This year for Mother's Day, listen to some experts: moms who take care of new moms.
Lisa Sortedahl and Jadie Lara are registered nurses at the Birth Center in Trinity Regional Medical Center. Sortedahl has three girls and two boys ranging in age from 5 to 21, and Lara has two boys and two girls, ages 2 to 13 years old.
Though they've been mothers for a long time, that doesn't mean they're not still daughters.
-Messenger photo by Joe Sutter
Registered nurse Jadie Lara, left, talks with Michelle Goodell about her new baby Cole in the Trinity Regional Medical Center Birth Center. This is Goodell’s third boy. She agreed with Lara that patience is the top requirement for a mother.
"I think (Mother's Day) is still more about my own mother," said Sortedahl.
"I still feel like it's about my mom too," Lara said. "Even after 13 years, it's not hard to believe you're a mom, but it's hard to let go of it being about your mom."
Both nurses said Mother's Day is a family time for them. Sortedahl usually goes to a campground with her parents and six siblings, and Lara meets up with family after attending one of her kids' baseball games.
"We try to get together with family that night, and grill out or have dinner," Lara said.
Lara said when her kids give her homemade gifts, those mean more than anything money could buy.
"Usually I get flowers," Sortedahl said, "then we all plant flowers together."
Both were moms before they started working at the birth center, and said that experience was vital.
"I think it helps being a mom on this floor, because you know what they're going through because you've been there yourself," Lara said. "I think if I wasn't a mom before I started working here, I might be scared to ever have kids."
"They ask you, how many times have you done that before?" said Sortedahl.
"And that reassurance, I think it makes them feel good when I say I have four kids, and you have five kids," Lara added.
Sortedahl and Lara can share motherly experience with first-time moms as they head home.
"From your own personal experience, you try to tell them what to expect. What you've been through," Sortedahl said. "I always give them advice about going home, and the best advice is to get plenty of sleep, and sleep when the baby sleeps."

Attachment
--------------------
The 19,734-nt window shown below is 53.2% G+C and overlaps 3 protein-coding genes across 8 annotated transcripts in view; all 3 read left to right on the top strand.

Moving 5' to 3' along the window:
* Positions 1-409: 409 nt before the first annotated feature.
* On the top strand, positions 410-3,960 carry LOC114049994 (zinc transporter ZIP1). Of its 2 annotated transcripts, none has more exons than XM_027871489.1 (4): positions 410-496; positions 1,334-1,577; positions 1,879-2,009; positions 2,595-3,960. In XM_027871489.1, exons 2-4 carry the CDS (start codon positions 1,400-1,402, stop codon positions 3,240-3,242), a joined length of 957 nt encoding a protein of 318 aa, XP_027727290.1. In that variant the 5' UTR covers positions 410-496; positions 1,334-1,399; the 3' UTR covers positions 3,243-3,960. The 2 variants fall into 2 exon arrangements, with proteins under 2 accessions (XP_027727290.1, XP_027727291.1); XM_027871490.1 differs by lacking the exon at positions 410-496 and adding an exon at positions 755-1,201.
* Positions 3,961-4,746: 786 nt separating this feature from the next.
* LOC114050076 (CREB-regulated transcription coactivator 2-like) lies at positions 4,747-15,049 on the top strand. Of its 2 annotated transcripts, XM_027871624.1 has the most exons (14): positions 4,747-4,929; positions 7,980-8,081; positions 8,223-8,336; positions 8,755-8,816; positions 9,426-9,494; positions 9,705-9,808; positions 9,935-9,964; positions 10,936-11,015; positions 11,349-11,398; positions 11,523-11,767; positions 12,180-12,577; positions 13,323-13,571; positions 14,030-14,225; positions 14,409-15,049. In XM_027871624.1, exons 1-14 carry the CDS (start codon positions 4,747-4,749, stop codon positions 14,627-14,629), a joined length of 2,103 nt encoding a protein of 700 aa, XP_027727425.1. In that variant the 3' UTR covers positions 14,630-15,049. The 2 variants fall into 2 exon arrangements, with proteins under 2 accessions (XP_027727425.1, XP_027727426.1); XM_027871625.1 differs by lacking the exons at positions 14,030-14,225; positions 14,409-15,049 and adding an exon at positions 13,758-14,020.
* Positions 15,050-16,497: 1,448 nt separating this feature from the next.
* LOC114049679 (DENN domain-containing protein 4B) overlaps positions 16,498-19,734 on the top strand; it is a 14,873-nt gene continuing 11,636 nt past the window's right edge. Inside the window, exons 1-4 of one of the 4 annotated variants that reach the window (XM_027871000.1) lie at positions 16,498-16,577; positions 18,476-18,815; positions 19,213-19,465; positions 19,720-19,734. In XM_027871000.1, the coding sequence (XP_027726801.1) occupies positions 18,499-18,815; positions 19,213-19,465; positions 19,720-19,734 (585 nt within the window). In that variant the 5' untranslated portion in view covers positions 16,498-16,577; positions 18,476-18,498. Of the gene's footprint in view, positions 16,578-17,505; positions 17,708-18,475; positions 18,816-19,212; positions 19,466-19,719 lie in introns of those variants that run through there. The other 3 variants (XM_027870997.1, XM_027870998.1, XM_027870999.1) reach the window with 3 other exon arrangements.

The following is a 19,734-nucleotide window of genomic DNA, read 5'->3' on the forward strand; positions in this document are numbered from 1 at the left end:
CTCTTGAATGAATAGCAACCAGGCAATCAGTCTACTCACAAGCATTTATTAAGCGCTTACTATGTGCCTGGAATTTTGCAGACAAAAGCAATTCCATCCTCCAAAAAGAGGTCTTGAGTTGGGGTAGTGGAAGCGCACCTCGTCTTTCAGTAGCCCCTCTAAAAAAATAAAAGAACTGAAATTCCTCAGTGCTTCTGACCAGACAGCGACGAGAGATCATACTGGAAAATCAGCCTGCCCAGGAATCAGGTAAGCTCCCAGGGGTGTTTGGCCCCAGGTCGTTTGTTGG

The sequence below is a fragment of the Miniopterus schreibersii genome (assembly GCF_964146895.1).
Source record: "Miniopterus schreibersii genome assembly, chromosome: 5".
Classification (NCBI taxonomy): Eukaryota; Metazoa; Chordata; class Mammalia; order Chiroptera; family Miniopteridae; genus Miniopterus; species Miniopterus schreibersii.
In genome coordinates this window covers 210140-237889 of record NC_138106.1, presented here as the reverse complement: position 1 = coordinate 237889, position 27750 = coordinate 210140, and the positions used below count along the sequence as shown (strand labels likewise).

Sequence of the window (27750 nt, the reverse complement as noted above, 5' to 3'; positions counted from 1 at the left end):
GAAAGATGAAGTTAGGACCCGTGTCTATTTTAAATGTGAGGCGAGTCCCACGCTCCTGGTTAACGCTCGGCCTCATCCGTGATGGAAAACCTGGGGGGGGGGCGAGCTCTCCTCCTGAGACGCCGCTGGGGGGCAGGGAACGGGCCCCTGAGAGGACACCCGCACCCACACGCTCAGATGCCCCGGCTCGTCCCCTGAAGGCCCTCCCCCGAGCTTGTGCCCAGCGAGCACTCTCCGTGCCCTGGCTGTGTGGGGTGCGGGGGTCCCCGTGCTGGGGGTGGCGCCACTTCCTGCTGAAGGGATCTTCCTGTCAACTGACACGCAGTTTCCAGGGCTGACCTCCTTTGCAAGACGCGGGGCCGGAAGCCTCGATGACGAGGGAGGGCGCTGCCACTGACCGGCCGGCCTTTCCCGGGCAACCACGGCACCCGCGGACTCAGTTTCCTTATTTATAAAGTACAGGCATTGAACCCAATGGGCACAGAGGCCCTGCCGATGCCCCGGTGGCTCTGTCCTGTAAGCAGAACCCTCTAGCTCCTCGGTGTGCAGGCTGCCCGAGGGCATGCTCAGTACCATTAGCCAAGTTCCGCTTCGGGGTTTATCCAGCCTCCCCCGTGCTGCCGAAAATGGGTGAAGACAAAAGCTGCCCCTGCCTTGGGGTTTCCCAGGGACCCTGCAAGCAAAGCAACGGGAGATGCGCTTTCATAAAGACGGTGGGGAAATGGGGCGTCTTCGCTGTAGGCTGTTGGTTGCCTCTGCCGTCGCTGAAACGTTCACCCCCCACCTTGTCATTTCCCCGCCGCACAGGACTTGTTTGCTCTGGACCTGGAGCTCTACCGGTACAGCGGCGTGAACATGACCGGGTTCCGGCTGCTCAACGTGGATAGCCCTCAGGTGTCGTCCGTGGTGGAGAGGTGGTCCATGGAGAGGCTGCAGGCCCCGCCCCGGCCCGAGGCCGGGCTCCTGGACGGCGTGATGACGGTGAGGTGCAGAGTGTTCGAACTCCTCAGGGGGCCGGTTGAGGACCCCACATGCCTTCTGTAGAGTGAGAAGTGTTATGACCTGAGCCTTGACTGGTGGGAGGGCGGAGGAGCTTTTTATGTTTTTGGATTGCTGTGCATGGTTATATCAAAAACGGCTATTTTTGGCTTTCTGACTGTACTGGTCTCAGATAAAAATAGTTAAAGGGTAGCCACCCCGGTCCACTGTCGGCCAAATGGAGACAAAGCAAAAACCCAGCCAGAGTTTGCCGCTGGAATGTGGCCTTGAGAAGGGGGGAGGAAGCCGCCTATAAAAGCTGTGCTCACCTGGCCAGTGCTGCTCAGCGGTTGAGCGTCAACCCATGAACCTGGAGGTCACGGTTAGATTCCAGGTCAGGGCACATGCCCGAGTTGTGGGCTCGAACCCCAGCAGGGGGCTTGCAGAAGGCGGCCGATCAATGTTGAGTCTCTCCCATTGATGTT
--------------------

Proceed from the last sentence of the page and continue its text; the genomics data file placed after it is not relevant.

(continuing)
"I try to tell them if you're getting stressed out, take a deep breath because you'll get through it," said Lara. "And just when you think you've gotten through one set of challenges, take another deep breath because here comes another set. It's always something different."
What does it take to be a mom? Patience, they both said.
"Patience and understanding, and of course love," said Sortedahl.
"And you're not just a mom, you're a nurse, and a taxi driver, a bank account, a friend," said Lara.
"And a coach, a teacher, and a maid. The list goes on," Sortedahl said.
"We wouldn't change it for the world," said Lara.
Their advice was echoed by Michelle Goodell, who gave birth last week at Trinity to her third son.
"Patience, patience, patience," she said. "Patience, lots of love and time.
"Everything else can get done later. The housework? It will get done sometime. You can get groceries sometime. Spending good quality time when you can, because all of a sudden they're this," she pointed to 3-day-old Cole Goodell, "and then they're 8."
Her oldest son, 8 years old, seems much older now next to the new baby. He's also old enough to make Mother's Day special for Michelle Goodell.
He picked out flowers and a card for his mom while she's in the hospital.
"He's getting old enough to make stuff in school and bring it home, that's always fun," she said. "Those homemade Mother's Day gifts, they're the best. And the cards."